There is no final language right now, because there is no agreement at present. When there is final language, which will come before the Congress, then there will be an appropriate opportunity to critique the agreement. No agreement exists right now and it is not assured that the negotiations will actually reach agreement.

    The issue at present is whether Congress should adopt fast track authority, which allows for debate on a possible agreement, but curbs amendments to the agreement. That's an entirely different matter than the TPP itself, as the TPP itself is not under consideration by Congress at present.

    Sanders, however stated that he opposes the TPP. Therefore, I would expect him to explain what exactly he opposes. He hasn't done so. Given his past votes against all the major trade agreements that came before the House and Senate during his tenure, it appears that his objection may well stem from opposition to trade liberalization in general. If so, that perspective will differentiate him from Clinton, but probably won't allow him to materially broaden his base of support. Were he objecting to a clearly flawed agreement, that might be a different matter.
    28 advisory committees composed 85% of corporate executives and industry lobbyists is hugely problematic. People like Sherrod Brown, Elizabeth Warren and Bernie Sanders have access to and have read the draft and are privy to its elements as it develops but cannot disclose details to the public at this time. I smell rotten fish when a Republican Party that doesn't believe Obama when he tells them what time it is, suddenly has the confidence to give him fast tract authority on this, while democrats stand largely opposed. I say, not so fast!!
    Killing one person is murder, killing 100,000 is foreign policy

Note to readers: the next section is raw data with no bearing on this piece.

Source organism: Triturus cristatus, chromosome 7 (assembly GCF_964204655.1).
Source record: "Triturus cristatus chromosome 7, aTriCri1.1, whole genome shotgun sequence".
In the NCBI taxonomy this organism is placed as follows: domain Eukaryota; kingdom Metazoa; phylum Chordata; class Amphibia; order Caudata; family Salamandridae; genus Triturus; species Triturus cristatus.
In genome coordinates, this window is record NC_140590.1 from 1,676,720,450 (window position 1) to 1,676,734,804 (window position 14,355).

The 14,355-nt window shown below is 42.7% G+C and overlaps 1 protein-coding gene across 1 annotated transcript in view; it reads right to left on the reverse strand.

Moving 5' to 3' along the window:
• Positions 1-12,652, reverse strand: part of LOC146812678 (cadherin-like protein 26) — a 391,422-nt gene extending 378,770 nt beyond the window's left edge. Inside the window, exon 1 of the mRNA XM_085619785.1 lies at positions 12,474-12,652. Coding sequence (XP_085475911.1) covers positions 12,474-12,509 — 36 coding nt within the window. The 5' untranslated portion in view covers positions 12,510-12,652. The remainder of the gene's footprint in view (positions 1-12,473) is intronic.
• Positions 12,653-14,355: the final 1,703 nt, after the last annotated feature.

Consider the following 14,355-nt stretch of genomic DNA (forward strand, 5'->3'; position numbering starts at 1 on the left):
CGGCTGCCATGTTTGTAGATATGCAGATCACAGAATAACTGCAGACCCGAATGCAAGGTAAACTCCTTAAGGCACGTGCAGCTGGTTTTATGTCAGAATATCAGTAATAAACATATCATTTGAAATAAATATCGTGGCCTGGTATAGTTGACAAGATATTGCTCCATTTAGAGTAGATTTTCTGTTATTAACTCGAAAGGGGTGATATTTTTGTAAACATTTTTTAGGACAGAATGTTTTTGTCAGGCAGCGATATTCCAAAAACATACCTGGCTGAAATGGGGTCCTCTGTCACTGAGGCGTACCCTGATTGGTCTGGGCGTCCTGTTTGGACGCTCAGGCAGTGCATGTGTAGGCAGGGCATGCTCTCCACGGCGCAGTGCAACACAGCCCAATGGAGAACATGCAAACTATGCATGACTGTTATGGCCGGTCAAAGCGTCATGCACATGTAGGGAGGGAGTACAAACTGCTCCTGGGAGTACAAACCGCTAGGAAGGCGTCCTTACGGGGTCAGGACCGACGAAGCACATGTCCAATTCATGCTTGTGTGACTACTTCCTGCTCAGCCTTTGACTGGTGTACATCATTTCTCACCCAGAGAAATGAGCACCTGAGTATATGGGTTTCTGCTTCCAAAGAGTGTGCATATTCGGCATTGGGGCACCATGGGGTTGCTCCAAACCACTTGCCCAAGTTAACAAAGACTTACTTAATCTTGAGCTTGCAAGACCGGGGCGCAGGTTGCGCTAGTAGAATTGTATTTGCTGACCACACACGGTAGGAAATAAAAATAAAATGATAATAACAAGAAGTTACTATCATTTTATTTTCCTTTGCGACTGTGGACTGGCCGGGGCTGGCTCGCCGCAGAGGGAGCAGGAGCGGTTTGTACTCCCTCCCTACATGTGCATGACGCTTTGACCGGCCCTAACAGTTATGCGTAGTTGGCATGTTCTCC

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    Re: Bernie Sanders challenges Hillary Clinton on trade deal and Iraq war

    Quote Originally Posted by Montecresto View Post
    Check into him, there's more than that that you would like.
    I looked him up at ontheissues. THere is only a handful of stuff I agree with him on.

    Bernie Sanders on the Issues
    "A nation can survive its fools, and even the ambitious. But it cannot survive treason from within. An enemy at the gates is less formidable, for he is known and carries his banner openly. But the traitor moves amongst those within the gate freely, his sly whispers rustling through all the alleys, heard in the very halls of government itself. For the traitor appears not a traitor; he speaks in accents familiar to his victims, and he wears their face and their arguments, he appeals to the baseness that lies deep in the hearts of all men. He rots the soul of a nation, he works secretly and unknown in the night to undermine the pillars of the city, he infects the body politic so that it can no longer resist. A murder is less to fear"

    Cicero Marcus Tullius

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    Re: Bernie Sanders challenges Hillary Clinton on trade deal and Iraq war

    Quote Originally Posted by jamesrage View Post
    I looked him up at ontheissues. THere is only a handful of stuff I agree with him on.

    Bernie Sanders on the Issues
    Ok, that's better than disagreeing with him on everything like you do Clinton!
    Killing one person is murder, killing 100,000 is foreign policy

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    Re: Bernie Sanders challenges Hillary Clinton on trade deal and Iraq war

    Quote Originally Posted by Hatuey View Post
    Ah... yeah... okay... guy with "Chomsky" for a name. :P
    Hah!

    Thanks.

    171 posts, and it appears you're the first to make the connection (to the point of remark).

    But you're right, I believe Naom does consider his ideology as 'libertarian-socialist', whereas I stop a bit short at 'libertarian-left'.

    He's also been described as 'anarchist', which is probably fair, since I've always heard: "A libertarian is someone who doesn't have the guts to be an anarchist"!
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    Re: Bernie Sanders challenges Hillary Clinton on trade deal and Iraq war

    Quote Originally Posted by justabubba View Post